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Greece raised 1.625 billion euros ($2.1 billion) in three-month treasury bills on Tuesday as another general strike gripped the country, officials said.
The issue carried the same borrowing rate of 4.02 percent as the equivalent auction in June, the country's public debt management agency said.
"Total bids reached 2.125 billion euros and the amount finally accepted was 1.625 billion," the agency said in a statement.
Greece regularly issues short-term debt after being shut out of long-term borrowing markets since 2010 and has since relied on European Union and International Monetary Fund loans for its economic survival.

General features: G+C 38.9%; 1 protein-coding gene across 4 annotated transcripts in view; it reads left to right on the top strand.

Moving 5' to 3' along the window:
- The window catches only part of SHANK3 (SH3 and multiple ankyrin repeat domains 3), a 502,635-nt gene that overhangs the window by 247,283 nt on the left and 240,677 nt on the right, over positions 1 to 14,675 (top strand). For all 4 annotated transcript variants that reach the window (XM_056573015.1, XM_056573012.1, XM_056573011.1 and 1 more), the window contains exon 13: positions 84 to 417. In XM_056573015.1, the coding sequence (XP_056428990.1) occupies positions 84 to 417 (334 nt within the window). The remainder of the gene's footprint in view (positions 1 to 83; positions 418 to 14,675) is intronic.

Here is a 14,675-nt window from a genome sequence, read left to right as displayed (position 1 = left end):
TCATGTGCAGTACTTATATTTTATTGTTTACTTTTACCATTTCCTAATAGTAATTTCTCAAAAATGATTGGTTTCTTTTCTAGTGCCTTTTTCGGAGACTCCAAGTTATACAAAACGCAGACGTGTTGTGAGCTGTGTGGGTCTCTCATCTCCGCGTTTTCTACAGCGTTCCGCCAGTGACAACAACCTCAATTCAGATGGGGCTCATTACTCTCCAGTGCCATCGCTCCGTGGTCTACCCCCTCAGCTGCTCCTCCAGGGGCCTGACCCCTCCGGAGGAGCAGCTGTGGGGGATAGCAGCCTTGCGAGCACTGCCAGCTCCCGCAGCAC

Eurozone finance ministers last week agreed to release 6.8 billion euros ($8.9 billion) of fresh aid to Greece, in return for the implementation of urgently needed reforms.
Under the terms of the deal, some 4.0 billion euros ($5.1 billion) should be paid out "in the coming weeks", according to European finance chiefs.
A further 1.0 billion euros is expected in October ($1.3 billion), in payments shared by the eurozone rescue fund, EFSF, and European central banks.
The IMF is also expected to provide 1.8 billion euros.
But to obtain the money, Athens has been forced to dismiss or redeploy nearly 30,000 civil servants by the end of the year.
A general strike, the fourth against austerity this year, was held on Tuesday.